Drug disposal just got stinkier
WASHINGTON – It’s time to pooper-scoop your leftover medicine.
Mixing cough syrup, Vicodin or Lipitor with cat litter is the new advice on getting rid of unused medications. Preferably used cat litter.
It’s better for the environment than flushing – and it renders dangerous medicines too yucky to try if children, pets or drug abusers stumble through the trash.
A government experiment is about to send that advice straight to thousands of patients who use potent painkillers, sleeping pills and other controlled substances.
Why? Prescription drug abuse is on the rise, and research suggests more than half of people who misuse those drugs get them for free from a friend or relative. In other words, having leftovers in the medicine cabinet is a risky idea. Anyone visiting your house could swipe them.
So 6,300 pharmacies around the country have signed up for a pilot project with the Substance Abuse and Mental Health Services Administration.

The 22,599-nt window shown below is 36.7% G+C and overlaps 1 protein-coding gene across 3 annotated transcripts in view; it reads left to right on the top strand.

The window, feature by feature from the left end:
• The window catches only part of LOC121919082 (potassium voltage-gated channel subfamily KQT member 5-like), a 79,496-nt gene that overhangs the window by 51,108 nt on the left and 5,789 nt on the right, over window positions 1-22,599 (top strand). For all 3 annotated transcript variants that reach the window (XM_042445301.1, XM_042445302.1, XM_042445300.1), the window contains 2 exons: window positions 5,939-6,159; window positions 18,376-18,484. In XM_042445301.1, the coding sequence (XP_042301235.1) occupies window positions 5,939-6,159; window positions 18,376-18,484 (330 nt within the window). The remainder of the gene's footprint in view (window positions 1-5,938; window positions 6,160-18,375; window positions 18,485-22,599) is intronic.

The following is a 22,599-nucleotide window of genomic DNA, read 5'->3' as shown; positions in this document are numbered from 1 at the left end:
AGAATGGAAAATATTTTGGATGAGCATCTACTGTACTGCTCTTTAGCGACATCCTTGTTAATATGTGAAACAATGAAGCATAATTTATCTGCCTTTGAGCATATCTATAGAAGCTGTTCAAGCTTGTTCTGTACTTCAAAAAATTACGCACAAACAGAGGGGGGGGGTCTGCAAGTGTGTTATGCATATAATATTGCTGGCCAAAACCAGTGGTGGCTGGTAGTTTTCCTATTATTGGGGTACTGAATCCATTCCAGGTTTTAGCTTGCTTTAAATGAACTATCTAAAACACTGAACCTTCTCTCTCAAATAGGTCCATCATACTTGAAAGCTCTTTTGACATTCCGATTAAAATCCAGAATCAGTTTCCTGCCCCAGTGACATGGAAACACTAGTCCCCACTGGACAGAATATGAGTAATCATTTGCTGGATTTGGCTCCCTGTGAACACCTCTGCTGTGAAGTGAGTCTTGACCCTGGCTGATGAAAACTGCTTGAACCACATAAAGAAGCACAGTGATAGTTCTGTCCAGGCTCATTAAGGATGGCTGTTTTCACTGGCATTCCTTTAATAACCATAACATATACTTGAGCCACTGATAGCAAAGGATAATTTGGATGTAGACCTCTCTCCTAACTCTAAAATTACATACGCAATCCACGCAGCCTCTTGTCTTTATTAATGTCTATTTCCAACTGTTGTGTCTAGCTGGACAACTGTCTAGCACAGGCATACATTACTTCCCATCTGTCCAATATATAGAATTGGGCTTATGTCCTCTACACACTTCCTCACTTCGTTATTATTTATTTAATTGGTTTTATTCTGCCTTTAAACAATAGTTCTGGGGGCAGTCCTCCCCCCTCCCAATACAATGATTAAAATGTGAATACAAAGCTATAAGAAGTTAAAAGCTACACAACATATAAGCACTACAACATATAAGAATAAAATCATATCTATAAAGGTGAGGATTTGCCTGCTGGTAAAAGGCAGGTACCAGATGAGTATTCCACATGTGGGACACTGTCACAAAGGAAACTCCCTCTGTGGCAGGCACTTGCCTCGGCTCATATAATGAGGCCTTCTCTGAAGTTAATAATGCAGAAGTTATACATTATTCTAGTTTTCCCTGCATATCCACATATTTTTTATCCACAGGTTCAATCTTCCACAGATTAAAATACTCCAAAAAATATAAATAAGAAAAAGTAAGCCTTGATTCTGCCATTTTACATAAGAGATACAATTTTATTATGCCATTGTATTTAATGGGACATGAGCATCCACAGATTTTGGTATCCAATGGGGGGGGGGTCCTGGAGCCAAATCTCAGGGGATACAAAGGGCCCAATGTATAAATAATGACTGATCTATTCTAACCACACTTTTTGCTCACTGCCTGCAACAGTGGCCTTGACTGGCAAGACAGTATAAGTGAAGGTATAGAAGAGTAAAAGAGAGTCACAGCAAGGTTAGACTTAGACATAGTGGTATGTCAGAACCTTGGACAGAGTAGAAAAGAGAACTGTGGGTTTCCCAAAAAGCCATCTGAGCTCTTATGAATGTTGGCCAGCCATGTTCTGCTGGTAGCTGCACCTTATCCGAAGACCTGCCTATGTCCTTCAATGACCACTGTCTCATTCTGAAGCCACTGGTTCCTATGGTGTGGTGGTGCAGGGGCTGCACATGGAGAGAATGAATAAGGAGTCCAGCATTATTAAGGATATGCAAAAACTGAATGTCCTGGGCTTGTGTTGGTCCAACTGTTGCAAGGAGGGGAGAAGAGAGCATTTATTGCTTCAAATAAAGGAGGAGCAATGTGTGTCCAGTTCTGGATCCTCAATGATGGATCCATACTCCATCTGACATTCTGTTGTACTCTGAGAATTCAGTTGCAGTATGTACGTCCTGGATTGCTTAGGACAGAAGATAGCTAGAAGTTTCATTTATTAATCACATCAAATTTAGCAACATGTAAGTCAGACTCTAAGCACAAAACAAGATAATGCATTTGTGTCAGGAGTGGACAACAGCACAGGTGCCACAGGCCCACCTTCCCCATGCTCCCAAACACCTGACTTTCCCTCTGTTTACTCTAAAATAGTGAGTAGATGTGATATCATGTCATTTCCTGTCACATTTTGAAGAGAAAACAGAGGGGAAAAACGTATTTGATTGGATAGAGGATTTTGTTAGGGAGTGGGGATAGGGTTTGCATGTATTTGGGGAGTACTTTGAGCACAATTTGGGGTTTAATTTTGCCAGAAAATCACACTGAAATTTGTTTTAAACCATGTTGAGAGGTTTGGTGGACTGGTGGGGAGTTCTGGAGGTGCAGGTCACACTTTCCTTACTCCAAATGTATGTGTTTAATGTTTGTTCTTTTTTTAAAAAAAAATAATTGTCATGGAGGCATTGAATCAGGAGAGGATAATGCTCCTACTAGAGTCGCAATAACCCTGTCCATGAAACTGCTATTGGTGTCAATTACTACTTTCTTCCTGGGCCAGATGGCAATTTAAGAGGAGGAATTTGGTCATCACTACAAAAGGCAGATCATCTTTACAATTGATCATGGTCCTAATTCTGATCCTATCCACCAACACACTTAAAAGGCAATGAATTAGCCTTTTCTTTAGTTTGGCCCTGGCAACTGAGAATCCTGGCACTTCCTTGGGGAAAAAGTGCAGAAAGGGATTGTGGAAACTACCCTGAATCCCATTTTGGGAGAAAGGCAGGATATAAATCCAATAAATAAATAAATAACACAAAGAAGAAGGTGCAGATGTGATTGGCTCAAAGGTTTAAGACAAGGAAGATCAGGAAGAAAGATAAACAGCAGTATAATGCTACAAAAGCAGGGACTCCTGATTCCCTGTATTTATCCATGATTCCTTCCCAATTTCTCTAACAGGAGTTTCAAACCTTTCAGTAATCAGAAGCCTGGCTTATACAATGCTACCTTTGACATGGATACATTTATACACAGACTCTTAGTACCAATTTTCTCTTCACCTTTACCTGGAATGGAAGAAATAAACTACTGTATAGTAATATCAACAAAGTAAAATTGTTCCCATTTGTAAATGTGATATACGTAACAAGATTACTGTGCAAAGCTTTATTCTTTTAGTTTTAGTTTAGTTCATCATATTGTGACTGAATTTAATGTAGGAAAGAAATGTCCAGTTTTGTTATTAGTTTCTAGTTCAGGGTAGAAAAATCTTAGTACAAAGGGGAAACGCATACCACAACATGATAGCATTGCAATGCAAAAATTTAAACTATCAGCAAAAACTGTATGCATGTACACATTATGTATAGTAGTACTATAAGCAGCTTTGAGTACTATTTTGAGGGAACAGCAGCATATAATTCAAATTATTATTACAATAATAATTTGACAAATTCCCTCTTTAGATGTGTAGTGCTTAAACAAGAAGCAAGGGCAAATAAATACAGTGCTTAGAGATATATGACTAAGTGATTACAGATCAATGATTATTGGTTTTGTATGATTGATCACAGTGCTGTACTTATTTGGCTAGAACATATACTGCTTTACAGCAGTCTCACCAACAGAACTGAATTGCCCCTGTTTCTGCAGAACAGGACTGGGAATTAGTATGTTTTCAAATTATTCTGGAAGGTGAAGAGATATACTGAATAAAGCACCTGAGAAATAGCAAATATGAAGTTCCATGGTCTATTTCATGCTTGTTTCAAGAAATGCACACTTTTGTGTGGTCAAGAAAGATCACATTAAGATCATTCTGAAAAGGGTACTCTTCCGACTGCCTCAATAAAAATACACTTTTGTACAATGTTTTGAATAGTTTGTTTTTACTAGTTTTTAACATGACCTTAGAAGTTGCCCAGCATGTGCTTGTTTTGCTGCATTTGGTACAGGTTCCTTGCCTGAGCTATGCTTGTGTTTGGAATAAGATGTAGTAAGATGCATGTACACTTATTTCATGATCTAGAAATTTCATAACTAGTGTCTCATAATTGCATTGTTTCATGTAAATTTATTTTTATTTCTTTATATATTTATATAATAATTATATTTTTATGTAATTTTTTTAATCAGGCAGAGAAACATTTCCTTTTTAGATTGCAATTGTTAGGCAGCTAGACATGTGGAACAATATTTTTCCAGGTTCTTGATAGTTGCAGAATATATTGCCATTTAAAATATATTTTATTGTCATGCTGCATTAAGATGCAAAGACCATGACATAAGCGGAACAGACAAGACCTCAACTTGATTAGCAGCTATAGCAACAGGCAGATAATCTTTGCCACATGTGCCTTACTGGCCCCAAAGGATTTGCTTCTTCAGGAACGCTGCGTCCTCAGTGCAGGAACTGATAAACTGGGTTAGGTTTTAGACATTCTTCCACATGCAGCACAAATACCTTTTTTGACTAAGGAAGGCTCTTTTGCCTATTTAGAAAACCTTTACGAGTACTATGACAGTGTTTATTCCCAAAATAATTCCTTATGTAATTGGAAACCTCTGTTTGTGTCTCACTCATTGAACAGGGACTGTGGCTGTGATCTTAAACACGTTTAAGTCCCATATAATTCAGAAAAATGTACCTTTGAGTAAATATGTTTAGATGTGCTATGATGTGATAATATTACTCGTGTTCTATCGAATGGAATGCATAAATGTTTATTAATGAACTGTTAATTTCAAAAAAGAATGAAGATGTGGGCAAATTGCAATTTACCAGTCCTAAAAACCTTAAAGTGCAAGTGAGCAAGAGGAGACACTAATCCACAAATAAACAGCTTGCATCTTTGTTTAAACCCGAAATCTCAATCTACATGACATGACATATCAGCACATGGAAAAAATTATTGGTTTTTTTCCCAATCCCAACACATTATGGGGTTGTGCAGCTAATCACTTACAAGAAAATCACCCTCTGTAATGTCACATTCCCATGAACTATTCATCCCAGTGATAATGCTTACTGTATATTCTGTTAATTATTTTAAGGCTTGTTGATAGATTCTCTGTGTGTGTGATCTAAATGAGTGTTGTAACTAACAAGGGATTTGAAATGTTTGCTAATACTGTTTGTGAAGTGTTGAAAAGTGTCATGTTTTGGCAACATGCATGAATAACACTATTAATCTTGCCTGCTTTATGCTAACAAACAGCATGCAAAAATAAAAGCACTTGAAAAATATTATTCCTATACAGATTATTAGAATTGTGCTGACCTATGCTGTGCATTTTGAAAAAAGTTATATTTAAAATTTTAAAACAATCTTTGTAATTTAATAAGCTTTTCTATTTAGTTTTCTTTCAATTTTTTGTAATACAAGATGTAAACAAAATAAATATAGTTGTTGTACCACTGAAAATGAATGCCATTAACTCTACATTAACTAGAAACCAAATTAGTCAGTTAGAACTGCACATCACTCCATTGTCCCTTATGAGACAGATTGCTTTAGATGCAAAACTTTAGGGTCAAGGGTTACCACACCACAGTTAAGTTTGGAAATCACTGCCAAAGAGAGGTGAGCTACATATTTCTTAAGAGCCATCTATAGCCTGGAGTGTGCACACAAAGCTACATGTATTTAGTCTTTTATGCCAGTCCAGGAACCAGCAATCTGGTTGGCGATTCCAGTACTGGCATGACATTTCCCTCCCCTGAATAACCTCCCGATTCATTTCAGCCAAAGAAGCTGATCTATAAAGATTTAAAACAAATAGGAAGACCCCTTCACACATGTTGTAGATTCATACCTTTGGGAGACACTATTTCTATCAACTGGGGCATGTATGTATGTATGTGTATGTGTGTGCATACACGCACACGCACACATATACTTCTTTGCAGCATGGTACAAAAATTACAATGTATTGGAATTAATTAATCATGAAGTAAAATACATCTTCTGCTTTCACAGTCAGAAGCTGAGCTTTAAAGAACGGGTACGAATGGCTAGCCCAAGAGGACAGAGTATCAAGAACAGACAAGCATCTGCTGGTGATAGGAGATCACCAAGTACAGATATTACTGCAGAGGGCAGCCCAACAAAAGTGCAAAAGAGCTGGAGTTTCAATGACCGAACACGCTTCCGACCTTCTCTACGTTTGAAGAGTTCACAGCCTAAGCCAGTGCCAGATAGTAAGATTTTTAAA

When patients fill prescriptions for a list of abuse-prone medicines, the pharmacist also will hand over a flier urging them to take the cat-litter step if they don’t wind up using all their pills.
Not a cat owner?
Old coffee grounds work, or doggie doo, even sawdust. Just seal the meds and the goop in a plastic bag before tossing in the trash.
“We don’t want to assert that this is a panacea for the larger problem,” says SAMHSA’s Dr. H. Westley Clark.
“It just provides them with a caveat that these are not things you can just lay around.”
But the concern isn’t only about controlled substances. How to best dispose of any medicine, whether prescription or over-the-counter, is a growing issue.
Unfortunately, “we don’t have a silver bullet,” says Joe Starinchak of the U.S. Fish and Wildlife Service.
No one knows just how many unused drugs Americans dump each year, or how many are hoarded because patients simply don’t know how or whether to dispose of them.
Once, patients were told to flush old drugs down the toilet. No more – do not flush unless you have one of the few prescriptions that the Food and Drug Administration specifically labels for flushing.
That’s because antibiotics, hormones and other drugs are being found in waterways, raising worrisome questions about potential health and environmental effects.
Already, studies have linked hormone exposure to fish abnormalities. Germs exposed to antibiotics in the environment may become more drug-resistant.
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